15. A medium according to claim 14, the program code further comprising: code to delete the one or more other database objects; code to determine whether modifying the delta object map comprised resetting a most significant bit of the delta object map; code to increment the second index of the data structure if modifying the delta object map comprised resetting the most significant bit of the delta object map; code to determine whether the second index of the data structure is equal to the first index of the data structure; code to determine, if the second index of the data structure is not equal to the first index of the data structure, whether a next-most significant bit of the delta object map is zero; and code to increment the second index of the data structure if the next-most significant bit of the delta object map is zero.

16. A medium according to claim 10, the program code further comprising: code to create a third database object associated with the primary key and a third delta ID n; code to associate a second pointer with the third database object; code to create a second data structure associating the second pointer with a third index n, a fourth index n and a second delta object map; code to determine a second request from a second transaction to change a database object associated with the second pointer; code to increment the third index of the second data structure; code to create a fourth database object associated with the primary key and a fourth delta ID n+1, the fourth database object being associated with a change to the third database object; and code to modify the second delta object map to indicate the fourth database object.

17. A medium according to claim 16, the program code further comprising: code to receive a request from a second transaction for an exclusive sub-lock of the second database object; code to determine whether all objects indicated by the second delta object map are visible and lockable; code to grant the exclusive sub-lock of the second database object; code to store the third index of the second data structure in a context of the second transaction; and code to initialize the third index of the data structure.

18. A medium according to claim 16, the program code further comprising: code to receive a request for a partial sub-lock of the second database object from a second transaction; code to determine that the second database object and one or more other database objects associated with the second pointer are visible are exclusively lockable; code to merge the one or more other database objects into the second database object; code to store the second pointer and a delta ID of each of the one or more other database objects in a local context of the second transaction; code to modify the second delta object map so as to not indicate the one or more other database objects; code to delete the one or more other database objects; code to determine whether modifying the second delta object map comprised resetting a most significant bit of the second delta object map; code to increment the fourth index of the second data structure if modifying the second delta object map comprised resetting the most significant bit of the second delta object map; code to determine whether the fourth index of the second data structure is equal to the third index of the second data structure; code to determine, if the fourth index of the second data structure is not equal to the third index of the second data structure, whether a next-most significant bit of the second delta object map is zero; and code to increment the fourth index of the second data structure if the next-most significant bit of the second delta object map is zero.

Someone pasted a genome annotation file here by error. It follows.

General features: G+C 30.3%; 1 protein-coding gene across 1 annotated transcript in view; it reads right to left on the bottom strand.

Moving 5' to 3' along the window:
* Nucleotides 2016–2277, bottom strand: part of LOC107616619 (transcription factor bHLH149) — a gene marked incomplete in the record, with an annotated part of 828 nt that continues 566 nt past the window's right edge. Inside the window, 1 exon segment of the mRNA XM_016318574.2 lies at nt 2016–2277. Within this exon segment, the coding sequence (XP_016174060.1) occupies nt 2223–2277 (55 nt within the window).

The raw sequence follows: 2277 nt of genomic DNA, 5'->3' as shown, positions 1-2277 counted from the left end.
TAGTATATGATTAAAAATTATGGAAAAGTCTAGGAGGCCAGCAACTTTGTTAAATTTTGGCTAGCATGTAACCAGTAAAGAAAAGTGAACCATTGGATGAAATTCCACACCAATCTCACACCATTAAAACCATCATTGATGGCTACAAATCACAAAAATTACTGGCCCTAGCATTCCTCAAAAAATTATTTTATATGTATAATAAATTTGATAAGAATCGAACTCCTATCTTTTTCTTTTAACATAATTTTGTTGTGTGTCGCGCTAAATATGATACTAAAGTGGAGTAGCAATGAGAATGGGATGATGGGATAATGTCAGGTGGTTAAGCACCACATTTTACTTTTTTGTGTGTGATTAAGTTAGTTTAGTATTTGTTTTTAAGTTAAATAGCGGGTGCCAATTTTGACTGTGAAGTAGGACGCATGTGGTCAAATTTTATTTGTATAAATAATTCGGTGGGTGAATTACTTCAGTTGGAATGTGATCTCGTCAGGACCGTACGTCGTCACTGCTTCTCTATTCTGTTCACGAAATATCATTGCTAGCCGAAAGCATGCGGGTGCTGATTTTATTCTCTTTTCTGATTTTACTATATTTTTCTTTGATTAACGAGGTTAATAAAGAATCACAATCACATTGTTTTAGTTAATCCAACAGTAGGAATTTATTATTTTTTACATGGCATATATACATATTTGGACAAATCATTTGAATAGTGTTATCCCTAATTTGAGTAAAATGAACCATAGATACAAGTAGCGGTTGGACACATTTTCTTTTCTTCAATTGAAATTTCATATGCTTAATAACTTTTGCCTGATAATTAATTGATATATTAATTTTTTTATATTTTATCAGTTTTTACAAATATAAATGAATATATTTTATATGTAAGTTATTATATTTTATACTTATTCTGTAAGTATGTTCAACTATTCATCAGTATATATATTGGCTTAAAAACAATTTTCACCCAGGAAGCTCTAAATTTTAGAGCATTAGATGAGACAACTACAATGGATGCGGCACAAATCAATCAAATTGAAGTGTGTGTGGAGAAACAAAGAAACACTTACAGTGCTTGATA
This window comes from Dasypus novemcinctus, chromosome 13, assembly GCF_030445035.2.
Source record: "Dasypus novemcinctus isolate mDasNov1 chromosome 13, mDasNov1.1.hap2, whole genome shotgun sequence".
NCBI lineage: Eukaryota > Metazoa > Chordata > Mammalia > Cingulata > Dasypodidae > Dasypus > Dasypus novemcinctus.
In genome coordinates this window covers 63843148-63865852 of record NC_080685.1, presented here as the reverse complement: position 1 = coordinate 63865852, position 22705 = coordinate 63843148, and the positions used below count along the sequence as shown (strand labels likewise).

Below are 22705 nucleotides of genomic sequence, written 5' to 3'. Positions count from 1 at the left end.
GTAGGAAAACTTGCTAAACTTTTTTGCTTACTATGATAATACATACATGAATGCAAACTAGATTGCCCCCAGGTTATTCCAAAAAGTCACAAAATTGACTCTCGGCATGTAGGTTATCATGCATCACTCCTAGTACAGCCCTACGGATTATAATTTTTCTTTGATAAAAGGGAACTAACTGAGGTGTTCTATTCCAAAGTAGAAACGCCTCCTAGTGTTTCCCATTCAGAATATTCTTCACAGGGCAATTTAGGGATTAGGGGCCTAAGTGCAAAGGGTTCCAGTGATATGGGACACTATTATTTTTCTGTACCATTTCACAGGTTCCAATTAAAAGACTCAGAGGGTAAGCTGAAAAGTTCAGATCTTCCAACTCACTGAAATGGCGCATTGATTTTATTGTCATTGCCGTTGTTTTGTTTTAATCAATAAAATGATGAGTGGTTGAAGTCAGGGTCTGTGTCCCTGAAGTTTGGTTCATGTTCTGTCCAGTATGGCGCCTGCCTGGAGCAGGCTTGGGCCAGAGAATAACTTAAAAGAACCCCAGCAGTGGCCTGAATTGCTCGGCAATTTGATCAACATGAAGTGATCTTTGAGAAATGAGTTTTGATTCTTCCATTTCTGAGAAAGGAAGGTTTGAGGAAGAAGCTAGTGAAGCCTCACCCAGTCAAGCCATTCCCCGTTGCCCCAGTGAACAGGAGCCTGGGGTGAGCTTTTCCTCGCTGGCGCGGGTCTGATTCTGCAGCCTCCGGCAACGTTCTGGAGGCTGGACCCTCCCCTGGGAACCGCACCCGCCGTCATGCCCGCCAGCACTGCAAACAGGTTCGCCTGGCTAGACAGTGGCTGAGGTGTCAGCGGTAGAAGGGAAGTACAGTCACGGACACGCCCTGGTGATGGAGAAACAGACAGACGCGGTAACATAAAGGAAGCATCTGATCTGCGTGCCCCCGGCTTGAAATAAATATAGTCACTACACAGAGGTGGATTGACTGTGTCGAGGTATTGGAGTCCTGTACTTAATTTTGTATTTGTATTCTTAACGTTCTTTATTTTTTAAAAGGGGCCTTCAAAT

19. A system comprising: an object-oriented database; an object management system to: create a first database object associated with a primary key and a first delta ID m; associate a first pointer with the first database object; create a data structure associating the first pointer with a first index m, a second index m and a delta object map; determine a request from a transaction to change a database object associated with the first pointer; increment the first index of the data structure; create a second database object associated with the primary key and a second delta ID m+1, the second database object being associated with a change to the first database object; and modify the delta object map to indicate the second database object.

20. A system according to claim 19, the object management system further to: receive a request from a second transaction for an exclusive sub-lock of the first database object; determine whether all objects indicated by the delta object map are visible and lockable; grant the exclusive sub-lock of the first database object; store the first index of the data structure in a context of the second transaction; and initialize the first index of the data structure.